“Cyberspace. A consensual hallucination experienced daily by billions of legitimate operators, in every nation […] Lines of light ranged in the nonspace of the mind, clusters and constellations of data.” Liar attempts to translate this definition from the very author who first coined the term, William Gibson, to a 4D vantage point. As such, he imagines not only every single point in infinite 3D space theoretically collapsed to a single point upon digitally trivializing distance, but, furthermore, the collapse of every discrete instance of said 3D space into a single, non-linear event, upon digitally trivializing time. Hence, “Cybertime”.
Functionally, this equates to music that, seemingly, effortlessly splices DNA from digital conceptualists as Fatima Al Qadiri or Oneohtrix Point Never, from retrofuturists such as Bok Bok or Surkin, from 90’s hardcore stalwarts such a Special Request or Zomby, and from sound design heavyweights such as Amon Tobin or Noisia; all towards achieving a unified, stable construct of antique, classical, retro, contemporary and futurist sonic vocabulary.
Opener “Erumpo Ortus” is, potentially, the most cinematic of the six. With the opening sample beckoning one to “dance like there’s no tomorrow”, it’s ostensibly driven by hundred-handed tribal drumming and monolithic choral manipulations. At its basis a simple oldskool electro beat, overall it’s a rousing overture, most committed to the release’s origin- and time-defiant aesthetic.
The title track is Liar’s most grime-leaning track since “Alpha” (although, again, barely so). The sluggish-bass-driven, instrumental grime backbone is expanded upon with junglist references, a healthy serving of rave, and a Night Slugs-indebted sound palette. As it progresses, it becomes half adult vaporware, half “Jock Jams” revivalism, and all love letter to Golden Age sci-fi.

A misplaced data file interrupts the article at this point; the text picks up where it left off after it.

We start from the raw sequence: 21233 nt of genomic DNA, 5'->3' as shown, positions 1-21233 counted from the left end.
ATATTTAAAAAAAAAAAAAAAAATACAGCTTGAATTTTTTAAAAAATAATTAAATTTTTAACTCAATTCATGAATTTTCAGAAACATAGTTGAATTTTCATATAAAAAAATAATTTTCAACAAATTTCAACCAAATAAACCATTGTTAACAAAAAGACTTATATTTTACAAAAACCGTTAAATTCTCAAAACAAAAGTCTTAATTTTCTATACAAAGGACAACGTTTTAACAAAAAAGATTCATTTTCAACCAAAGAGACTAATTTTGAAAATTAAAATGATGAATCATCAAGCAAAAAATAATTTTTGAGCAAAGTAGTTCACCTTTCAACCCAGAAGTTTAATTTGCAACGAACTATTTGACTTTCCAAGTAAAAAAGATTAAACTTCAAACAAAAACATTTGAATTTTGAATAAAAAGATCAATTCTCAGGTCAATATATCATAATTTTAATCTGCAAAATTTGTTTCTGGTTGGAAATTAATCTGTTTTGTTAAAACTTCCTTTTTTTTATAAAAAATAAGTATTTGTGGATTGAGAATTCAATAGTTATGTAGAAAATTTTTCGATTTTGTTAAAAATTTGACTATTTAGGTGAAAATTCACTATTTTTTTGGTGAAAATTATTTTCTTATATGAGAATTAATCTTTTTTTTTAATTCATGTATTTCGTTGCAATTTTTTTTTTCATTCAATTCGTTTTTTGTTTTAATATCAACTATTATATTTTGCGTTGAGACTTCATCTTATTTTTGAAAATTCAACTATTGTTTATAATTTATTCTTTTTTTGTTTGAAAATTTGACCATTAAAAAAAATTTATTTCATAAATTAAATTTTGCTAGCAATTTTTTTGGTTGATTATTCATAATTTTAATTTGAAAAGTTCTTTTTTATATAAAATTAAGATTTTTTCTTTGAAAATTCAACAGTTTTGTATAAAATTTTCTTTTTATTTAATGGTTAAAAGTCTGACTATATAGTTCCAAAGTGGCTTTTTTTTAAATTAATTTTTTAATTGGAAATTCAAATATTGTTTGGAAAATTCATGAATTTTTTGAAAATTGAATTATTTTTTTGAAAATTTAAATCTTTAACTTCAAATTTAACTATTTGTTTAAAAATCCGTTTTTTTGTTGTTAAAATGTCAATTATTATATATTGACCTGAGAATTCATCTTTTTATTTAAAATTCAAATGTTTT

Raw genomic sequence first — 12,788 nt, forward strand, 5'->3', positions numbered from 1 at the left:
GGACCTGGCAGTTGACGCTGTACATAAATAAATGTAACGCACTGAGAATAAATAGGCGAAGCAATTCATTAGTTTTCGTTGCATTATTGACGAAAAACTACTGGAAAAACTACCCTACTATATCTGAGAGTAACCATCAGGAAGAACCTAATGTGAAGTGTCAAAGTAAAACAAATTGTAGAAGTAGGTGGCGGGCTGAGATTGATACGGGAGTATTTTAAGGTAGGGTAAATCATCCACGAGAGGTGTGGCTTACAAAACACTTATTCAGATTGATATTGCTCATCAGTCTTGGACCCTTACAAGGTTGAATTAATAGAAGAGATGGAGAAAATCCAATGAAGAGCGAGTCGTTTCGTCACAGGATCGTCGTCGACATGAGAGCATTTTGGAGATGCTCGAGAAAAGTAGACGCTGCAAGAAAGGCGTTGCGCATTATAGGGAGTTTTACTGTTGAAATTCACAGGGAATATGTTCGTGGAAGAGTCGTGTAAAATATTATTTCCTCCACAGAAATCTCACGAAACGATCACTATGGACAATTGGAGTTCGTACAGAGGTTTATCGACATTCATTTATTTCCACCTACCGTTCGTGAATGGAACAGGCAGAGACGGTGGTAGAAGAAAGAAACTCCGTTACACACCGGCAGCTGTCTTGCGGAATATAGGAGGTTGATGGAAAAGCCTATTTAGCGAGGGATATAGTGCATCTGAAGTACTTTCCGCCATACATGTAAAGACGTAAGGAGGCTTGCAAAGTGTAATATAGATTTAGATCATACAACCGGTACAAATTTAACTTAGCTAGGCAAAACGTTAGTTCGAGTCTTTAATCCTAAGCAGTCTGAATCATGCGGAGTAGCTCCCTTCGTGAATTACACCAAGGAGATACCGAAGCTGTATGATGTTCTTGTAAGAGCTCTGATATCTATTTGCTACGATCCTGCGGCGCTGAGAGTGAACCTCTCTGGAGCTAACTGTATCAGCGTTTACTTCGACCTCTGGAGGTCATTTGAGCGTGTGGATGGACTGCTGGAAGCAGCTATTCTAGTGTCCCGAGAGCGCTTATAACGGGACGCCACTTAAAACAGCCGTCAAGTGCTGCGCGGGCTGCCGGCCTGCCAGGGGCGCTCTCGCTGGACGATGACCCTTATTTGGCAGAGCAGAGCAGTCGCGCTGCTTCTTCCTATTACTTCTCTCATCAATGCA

“Hekatonkheir” is a genre-obsolete piece of bass histrionics. Beginning with a titanic bellow that segues into cinematic orchestration, it timely explodes into dozens of distinct sounds thrashing about, nevertheless, as one single congruous beast. This volley of sound design goes through several distinct sections with operatic flair and pomp, sometimes seeming like a cut from Don Davis’ work for the The Matrix trilogy, sometimes seeming like a saccadic dream sequence, sometimes seeming like a rhythmically-subverted neurofunk banger, and frequently punctuated by ethereal vocals chanting about Iapetus, the third moon of Saturn.
On the flip, “MutaGen” divulges some of the EP’s meta-social agenda, envisioning contemporary life as the exploits of a mutant generation, passively engaged in a violent psychic insurrection against the dehumanizing vagaries of hyper-reality. It also divulges Liar’s roots in jungle and his veneration for forefather Venetian Snares, in the form of acid hyper-grime that spastically grooves beneath a surrealist score, before exploding into an amen-driven finale.
Continuing “MutaGen”’s rhetoric, “Phalanx” is a blend of New Age samples, sounds of battle, retrofuturist trance and slow-mo footwork. Urgent, intense and unrelenting, its only brief respite is around the 2 minute mark, where it pauses for a breathtaking, uncannily-uplifting trance breakdown, before resuming the sonic siege.
“Reforestry” is a lengthy closer that pulls no punches in earning the oft-abused-these-days adjective “epic”. Alternating between martial rhythms, splintering half-time slogs and loungy downtempo swagger, it pulls from myriad palettes, yet achieves a unified effect – that of conveying a sylvan swansong. Around the sonic detritus of a forest seemingly imploding on itself, distorted drones, distant pads, diffuse choirs and, lastly, a demure piano epilogue create a swirling, gothic portrayal of unstill life, laden with the soft, sparse touch of Romanian vocals that go (if Liar is to be trusted) “It was raining infernally, and we were making love.”
This is the datamoshed Genesis and Revelations of Liar’s Infinite Machine Bible, circa MMXIV. This is the gospel of how the infinite machine operates in the great singularity cloud of cybertime. Believe.